How much is my business worth?
“How much is my brokerage worth?” It’s a question I hear almost daily and brokers are generally surprised when I tell them, “It depends on why you are asking.”
There are many reasons for establishing a brokerage’s value such as financial planning, growth options, funding considerations, merger and partnership opportunities, exit strategies and more. Each have a different set of values but they have a common purpose; they are usually a starting point for strategic change planning. Often the reason for determining value is to plan an exit strategy.
Below is a list of the ten most common reasons brokers begin planning for a transition:
- Health issues**
- Succession planning
- Exit strategy
- Changing broker models
- Desire to cash out or reduce risk
- Disruptive technologies
- Increasing competition
- Financial challenges
- Avoid economic downturns
- Desire to focus on transactions
(**#1 reason owners sell – often means “sick and tired” of the day-to-day management of the business)
There is no single industry standard for valuing a brokerage because each business is unique. Even within the same market, comparable brokerages will often vary greatly in value. In essence, there are two values: the asset value and the goodwill.
Asset value is minimal, not much more than a well-orchestrated fire sale. Goodwill is the main component of establishing pricing and it is driven primarily by financial performance such as income, company dollar, expenses and true profitability (derived from reconstructed cash flow including net profit, owner’s compensation, personal fringe benefits, non-recurring expenses, etc.). Brokers need to have accurate insights into their company’s value so they can weigh their options.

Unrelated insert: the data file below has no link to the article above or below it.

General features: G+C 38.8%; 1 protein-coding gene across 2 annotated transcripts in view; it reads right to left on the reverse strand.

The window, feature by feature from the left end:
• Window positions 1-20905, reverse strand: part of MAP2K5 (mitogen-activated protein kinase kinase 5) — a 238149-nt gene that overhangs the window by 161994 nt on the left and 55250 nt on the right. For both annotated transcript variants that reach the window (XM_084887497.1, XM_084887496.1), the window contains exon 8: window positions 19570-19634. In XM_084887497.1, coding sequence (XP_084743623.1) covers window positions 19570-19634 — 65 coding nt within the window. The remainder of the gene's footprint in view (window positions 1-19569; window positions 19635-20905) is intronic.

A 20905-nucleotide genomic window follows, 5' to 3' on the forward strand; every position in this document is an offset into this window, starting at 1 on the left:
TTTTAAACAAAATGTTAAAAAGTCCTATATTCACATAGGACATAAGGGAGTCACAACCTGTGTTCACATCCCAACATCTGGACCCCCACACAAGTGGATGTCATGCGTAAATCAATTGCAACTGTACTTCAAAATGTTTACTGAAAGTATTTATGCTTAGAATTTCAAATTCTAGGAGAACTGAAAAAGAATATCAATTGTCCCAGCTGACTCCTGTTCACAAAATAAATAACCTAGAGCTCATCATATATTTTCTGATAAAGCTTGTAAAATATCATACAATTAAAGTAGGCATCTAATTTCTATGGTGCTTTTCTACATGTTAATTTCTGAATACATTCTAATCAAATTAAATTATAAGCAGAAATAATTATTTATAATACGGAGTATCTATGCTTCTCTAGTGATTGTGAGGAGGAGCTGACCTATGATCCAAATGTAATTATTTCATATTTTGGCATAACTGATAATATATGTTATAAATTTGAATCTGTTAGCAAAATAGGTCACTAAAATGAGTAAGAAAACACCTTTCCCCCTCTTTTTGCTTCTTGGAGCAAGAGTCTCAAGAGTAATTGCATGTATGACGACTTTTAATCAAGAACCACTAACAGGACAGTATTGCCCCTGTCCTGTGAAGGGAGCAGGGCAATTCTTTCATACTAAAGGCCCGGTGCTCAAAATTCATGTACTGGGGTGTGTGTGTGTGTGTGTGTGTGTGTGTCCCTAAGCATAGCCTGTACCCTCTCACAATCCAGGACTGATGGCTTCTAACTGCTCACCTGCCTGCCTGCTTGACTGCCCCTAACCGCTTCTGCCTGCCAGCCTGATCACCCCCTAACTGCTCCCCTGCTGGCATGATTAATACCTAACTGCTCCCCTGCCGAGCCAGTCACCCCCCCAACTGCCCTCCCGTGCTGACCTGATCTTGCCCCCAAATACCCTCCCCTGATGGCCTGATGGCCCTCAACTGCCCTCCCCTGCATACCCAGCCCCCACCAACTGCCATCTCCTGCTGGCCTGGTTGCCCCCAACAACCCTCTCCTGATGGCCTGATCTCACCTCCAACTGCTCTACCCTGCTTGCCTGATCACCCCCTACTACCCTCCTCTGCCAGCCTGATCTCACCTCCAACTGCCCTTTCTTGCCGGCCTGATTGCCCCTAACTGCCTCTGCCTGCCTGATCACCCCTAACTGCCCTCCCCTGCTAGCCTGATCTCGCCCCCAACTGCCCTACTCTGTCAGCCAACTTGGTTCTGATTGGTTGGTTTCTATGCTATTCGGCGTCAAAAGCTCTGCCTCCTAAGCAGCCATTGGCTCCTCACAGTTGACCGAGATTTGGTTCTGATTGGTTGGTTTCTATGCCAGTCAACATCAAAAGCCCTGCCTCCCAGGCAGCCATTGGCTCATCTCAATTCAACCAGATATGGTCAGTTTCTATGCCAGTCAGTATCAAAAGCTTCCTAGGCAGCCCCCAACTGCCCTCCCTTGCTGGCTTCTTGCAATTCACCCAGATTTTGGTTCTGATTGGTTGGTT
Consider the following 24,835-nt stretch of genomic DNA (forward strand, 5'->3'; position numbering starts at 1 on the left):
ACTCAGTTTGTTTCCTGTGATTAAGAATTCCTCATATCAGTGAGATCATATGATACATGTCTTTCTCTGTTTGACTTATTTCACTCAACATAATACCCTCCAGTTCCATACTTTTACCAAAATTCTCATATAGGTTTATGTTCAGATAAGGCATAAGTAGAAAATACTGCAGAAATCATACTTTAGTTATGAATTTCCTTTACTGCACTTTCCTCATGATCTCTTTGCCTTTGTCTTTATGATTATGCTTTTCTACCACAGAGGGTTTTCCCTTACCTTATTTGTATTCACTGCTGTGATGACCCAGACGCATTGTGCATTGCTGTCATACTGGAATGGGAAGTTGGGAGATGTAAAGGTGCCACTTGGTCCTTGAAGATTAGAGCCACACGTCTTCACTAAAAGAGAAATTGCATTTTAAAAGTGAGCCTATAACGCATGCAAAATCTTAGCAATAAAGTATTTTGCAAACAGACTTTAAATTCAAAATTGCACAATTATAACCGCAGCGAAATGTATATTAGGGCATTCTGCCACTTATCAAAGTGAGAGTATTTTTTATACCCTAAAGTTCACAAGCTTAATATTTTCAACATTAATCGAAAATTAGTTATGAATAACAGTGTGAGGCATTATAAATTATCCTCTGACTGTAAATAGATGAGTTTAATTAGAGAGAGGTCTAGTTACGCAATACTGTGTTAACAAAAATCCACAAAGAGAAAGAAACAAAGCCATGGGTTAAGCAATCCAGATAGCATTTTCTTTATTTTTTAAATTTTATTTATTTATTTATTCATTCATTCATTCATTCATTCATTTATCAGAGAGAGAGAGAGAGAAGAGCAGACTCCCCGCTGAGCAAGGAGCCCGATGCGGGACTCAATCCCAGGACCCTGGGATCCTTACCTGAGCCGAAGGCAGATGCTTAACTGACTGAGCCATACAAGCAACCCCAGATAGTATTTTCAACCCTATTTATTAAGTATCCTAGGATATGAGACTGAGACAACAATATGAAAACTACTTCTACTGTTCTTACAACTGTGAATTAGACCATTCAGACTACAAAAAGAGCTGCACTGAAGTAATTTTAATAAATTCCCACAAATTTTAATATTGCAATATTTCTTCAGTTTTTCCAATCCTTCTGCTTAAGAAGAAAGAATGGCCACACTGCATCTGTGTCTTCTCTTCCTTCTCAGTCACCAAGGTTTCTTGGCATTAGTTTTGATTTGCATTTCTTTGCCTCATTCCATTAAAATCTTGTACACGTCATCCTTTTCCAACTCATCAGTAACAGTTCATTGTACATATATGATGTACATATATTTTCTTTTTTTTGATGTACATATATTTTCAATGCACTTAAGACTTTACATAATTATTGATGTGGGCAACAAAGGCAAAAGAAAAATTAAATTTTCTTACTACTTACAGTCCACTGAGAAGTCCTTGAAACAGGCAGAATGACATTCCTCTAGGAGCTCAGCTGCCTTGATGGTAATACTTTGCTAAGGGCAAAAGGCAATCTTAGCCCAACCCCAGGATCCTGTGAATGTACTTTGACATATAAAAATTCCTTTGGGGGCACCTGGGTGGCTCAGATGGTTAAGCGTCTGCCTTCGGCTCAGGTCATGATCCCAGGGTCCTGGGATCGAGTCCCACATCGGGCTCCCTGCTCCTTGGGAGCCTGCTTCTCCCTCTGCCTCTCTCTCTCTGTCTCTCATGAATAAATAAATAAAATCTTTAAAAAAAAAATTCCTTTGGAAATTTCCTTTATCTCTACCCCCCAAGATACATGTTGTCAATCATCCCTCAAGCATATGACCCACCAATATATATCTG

While brokers may throw out values such as 1½ – 3 times earnings, the reality is that numerous factors drive the pricing including:
- Structure – Price, cash, terms, earn-outs, management contracts, non-compete agreements, etc.
- Business model – Some brokerage models have much more value than others
- Company dollar – What is the gross profit after commissions are paid to the agents
- Nature of the income – How much of the business is the owner/broker, family or a small number of agents
- Physical location
- Market size
- Metrics – Your listing base, average sales price, pendings, 12-month trends
- Per person productivity of the agents – Who within your company is producing
- Local market trends
- Economic and local market conditions
- Availability of funding
- M&A activity – What is happening in the market and are major players acquiring?
To make the best decisions, you need a real value. My suggestion is to talk to a real estate M&A professional who knows your market and can give you some direction in terms of what is happening locally and help you understand your company’s true value. It’s never too soon to begin planning for the future.
The Big 5 M&A Deal Killers
- Legal / Accounting Advice